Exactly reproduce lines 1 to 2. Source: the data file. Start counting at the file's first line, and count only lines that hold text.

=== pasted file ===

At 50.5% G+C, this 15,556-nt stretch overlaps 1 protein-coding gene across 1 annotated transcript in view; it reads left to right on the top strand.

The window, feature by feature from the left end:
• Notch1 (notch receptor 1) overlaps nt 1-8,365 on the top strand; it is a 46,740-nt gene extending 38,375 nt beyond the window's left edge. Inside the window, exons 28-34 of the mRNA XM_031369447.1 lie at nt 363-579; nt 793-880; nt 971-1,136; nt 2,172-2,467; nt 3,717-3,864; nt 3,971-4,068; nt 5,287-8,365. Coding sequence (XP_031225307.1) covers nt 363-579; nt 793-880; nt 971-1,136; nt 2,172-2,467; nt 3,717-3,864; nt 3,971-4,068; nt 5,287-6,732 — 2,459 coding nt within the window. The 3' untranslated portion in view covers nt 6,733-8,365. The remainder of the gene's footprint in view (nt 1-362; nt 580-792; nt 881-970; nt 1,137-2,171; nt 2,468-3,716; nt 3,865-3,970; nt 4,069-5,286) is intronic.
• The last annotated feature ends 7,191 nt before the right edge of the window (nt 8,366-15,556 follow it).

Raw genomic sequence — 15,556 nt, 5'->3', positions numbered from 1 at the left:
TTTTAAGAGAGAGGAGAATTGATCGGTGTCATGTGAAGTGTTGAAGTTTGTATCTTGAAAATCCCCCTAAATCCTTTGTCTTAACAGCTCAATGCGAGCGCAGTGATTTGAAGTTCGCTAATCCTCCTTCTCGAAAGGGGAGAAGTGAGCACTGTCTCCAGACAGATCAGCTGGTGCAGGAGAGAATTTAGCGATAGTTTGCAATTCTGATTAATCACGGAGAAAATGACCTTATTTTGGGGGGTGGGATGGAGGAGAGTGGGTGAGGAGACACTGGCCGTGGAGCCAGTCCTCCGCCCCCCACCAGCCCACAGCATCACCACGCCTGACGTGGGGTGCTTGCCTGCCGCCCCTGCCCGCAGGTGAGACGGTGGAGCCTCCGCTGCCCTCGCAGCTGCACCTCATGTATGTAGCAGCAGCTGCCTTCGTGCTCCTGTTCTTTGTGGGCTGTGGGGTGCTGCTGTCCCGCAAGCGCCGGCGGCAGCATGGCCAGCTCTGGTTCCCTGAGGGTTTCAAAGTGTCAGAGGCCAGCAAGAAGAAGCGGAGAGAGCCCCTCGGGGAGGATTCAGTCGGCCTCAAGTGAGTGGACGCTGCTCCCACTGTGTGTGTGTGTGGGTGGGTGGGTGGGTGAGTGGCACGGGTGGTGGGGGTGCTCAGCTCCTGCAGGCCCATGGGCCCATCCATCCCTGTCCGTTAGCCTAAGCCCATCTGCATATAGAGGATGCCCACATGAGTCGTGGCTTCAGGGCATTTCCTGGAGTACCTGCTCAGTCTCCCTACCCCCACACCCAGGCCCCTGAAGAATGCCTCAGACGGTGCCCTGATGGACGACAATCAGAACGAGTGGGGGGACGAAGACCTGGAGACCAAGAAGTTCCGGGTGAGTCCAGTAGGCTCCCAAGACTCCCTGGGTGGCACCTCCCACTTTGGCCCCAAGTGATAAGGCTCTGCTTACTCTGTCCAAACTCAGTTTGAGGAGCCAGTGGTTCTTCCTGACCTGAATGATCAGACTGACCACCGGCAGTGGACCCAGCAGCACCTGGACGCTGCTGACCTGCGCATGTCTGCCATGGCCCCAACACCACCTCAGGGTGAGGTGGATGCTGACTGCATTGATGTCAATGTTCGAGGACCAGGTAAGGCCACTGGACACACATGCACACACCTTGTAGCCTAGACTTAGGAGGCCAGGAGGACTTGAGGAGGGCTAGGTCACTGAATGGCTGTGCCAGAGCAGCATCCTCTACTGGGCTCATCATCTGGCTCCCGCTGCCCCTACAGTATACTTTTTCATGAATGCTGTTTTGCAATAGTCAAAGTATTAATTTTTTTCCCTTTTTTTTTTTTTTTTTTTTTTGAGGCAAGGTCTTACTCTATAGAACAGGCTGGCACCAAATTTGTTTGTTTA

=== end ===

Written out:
At 50.5% G+C, this 15,556-nt stretch overlaps 1 protein-coding gene across 1 annotated transcript in view; it reads left to right on the top strand.

The window, feature by feature from the left end: